The sports world is a challenging field to pursue, even at the best of times. Every one of the athletes featured on this list set a variety of goals and managed to achieve each of them during an era where society made a horrible deal when it came to gender and race. Their factors were utilised to shut them out of matches. However, despite the obstacles they had to face, they managed to prove that nothing is impossible with the sports they loved.
In 1947, Branch Rickey, the president of the Brooklyn Dodgers, invited Jackie Robinson to participate in his MLB team. At the time, Major League Baseball didn’t have any African American players since its inception in 1889. The decade-long baseball career of Jackie Robinson included one World Series Championship and six pennants for his team. He was considered the Most Valued Players of the year, the National League Rookie of the Year, and was included in the 1962 Baseball Hall of Fame.
Sports Illustrated and BBC named Mohammad Ali the Sportsman of the 20th Century. Ali was also considered one of the most famous faces during the last century and managed to make his personality as significant as his boxing skills. Mohammad Ali first started training as a boy when his bicycle was stolen, and in 1959 he was an Olympic medallist and Golden Gloves champion. After the Olympics, Ali decided to go pro and managed to stay unbeaten during the 1960s where he became the heavyweight champion of the world.
Babe Didrikson Zaharias
Babe Didrikson Zaharias managed to defy traditional femininity where she proved that women could also make extraordinary athletes. As the Greatest Woman Athlete in the World, she dominated baseball, golf, basketball, track and field, and tennis. Her real name was Mildred Ella Didrikson Zaharias and received her nickname “babe” after Babe Ruth due to her baseball abilities. She managed to win a silver medal and two gold medals at the Olympics in 1932 for her participation in track and field.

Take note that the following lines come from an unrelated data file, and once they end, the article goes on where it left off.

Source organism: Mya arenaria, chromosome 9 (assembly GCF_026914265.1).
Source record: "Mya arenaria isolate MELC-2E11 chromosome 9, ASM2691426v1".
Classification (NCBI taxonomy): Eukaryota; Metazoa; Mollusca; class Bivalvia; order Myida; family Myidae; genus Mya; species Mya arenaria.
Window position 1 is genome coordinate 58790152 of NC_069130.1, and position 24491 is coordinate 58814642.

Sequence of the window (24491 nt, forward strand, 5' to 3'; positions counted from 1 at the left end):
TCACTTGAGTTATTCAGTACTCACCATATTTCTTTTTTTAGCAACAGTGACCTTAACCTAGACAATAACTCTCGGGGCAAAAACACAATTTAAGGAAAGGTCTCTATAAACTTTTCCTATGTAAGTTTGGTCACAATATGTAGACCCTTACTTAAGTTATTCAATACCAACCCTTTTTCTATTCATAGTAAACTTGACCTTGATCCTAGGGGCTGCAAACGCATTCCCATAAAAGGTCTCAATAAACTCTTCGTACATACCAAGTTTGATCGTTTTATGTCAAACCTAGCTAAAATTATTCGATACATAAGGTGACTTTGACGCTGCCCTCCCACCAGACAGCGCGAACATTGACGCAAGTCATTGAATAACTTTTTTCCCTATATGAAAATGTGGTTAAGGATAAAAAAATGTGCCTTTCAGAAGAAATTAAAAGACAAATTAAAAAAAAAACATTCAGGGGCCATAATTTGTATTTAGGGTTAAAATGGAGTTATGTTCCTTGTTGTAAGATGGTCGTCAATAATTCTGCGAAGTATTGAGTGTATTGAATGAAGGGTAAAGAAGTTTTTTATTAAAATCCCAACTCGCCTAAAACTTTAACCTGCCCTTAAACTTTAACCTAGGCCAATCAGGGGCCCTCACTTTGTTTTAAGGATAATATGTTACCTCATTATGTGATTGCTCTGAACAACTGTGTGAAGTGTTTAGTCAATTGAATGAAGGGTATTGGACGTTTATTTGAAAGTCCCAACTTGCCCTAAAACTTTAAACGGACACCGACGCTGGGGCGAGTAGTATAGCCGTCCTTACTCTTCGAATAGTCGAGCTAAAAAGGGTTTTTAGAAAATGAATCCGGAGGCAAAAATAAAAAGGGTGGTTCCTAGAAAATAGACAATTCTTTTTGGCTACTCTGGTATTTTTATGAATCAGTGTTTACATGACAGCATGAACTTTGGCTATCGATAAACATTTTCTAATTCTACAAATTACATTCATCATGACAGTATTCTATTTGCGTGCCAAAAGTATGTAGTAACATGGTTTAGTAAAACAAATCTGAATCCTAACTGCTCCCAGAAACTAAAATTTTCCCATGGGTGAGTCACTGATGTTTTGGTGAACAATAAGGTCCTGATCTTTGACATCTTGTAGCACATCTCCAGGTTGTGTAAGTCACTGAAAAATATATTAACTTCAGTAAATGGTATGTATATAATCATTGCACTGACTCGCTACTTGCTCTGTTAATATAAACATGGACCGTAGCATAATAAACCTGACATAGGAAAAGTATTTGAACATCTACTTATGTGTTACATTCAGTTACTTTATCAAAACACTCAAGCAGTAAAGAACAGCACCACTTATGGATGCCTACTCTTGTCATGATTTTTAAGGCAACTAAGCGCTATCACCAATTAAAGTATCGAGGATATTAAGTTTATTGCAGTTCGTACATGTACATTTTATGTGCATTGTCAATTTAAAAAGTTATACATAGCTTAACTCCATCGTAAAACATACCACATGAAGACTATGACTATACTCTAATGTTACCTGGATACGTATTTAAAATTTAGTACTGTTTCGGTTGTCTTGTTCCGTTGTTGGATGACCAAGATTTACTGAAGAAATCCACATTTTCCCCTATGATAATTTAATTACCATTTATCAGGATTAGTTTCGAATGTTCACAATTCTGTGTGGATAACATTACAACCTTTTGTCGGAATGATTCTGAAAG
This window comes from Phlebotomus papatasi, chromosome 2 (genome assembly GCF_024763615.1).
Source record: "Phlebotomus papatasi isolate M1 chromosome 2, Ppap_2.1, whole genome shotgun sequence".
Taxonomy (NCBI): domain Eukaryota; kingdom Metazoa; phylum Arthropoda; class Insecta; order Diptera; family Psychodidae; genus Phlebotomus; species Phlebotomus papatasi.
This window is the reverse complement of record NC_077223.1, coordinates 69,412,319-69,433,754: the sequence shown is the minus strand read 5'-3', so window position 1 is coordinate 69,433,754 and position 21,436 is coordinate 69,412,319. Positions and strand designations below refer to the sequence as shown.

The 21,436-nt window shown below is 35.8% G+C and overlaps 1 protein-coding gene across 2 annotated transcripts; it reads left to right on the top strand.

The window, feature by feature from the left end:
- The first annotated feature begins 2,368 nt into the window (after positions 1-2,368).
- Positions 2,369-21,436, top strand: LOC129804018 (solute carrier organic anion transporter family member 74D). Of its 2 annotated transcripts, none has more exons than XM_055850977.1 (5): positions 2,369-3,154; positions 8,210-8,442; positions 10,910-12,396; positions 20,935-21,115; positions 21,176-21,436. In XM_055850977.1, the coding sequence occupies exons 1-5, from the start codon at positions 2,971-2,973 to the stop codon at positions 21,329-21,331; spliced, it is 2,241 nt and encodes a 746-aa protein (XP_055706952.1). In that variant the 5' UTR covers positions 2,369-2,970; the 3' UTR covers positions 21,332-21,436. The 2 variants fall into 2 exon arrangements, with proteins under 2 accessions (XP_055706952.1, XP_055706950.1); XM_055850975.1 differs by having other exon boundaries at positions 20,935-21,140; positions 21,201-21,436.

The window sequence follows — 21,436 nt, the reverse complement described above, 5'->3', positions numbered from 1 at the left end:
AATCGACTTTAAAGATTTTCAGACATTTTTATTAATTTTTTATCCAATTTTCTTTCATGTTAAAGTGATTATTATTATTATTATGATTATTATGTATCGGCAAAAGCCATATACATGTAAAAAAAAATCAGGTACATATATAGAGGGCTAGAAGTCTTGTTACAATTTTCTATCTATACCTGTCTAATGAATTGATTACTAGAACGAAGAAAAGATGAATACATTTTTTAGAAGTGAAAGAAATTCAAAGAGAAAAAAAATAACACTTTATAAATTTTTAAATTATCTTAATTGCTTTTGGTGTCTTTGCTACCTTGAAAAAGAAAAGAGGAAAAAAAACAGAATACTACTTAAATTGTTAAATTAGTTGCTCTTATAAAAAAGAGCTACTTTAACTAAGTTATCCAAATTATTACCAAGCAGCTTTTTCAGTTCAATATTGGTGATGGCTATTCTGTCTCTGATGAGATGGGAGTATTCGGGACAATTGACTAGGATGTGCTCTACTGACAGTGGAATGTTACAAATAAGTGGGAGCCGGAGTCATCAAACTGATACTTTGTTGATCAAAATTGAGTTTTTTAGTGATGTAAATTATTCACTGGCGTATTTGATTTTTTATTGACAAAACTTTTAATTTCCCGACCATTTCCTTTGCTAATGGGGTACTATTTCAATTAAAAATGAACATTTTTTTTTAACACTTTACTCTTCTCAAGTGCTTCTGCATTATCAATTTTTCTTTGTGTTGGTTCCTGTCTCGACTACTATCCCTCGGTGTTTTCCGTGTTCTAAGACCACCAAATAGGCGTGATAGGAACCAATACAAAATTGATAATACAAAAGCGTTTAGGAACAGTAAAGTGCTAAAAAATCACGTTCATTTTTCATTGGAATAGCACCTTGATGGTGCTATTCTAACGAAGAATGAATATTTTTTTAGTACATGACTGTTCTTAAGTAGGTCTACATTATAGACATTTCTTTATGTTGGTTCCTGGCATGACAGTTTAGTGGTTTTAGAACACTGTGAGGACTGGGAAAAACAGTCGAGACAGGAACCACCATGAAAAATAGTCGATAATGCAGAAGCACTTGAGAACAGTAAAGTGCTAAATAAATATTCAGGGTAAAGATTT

Frederick ‘Fritz” Pollard
Frederick Douglass Pollard was mostly one of the very first black trailblazers in football on a professional level and managed to established a series of firsts. Pollard was the first African American coach within the NFL and the first black person who ever played in the Rose Bowl during 1915. Pollard also managed to attend Brown University thanks to a scholarship that was given to him by the Rockefeller family. Pollard was part of the Akron Pros within the NFL and won a championship for his team in 1920.
Billie Jean King
Thanks to her crusade for in sports for women’s equality, she managed to level the playing field considerably. Her accomplishments included 6 Wimbledon championships and accepted a challenge to play against Bobby Riggs, a one-time Wimbledon championship. During 1973, she defeated Riggs in straight sets which quickly spread across the globe as the battle of the sexes.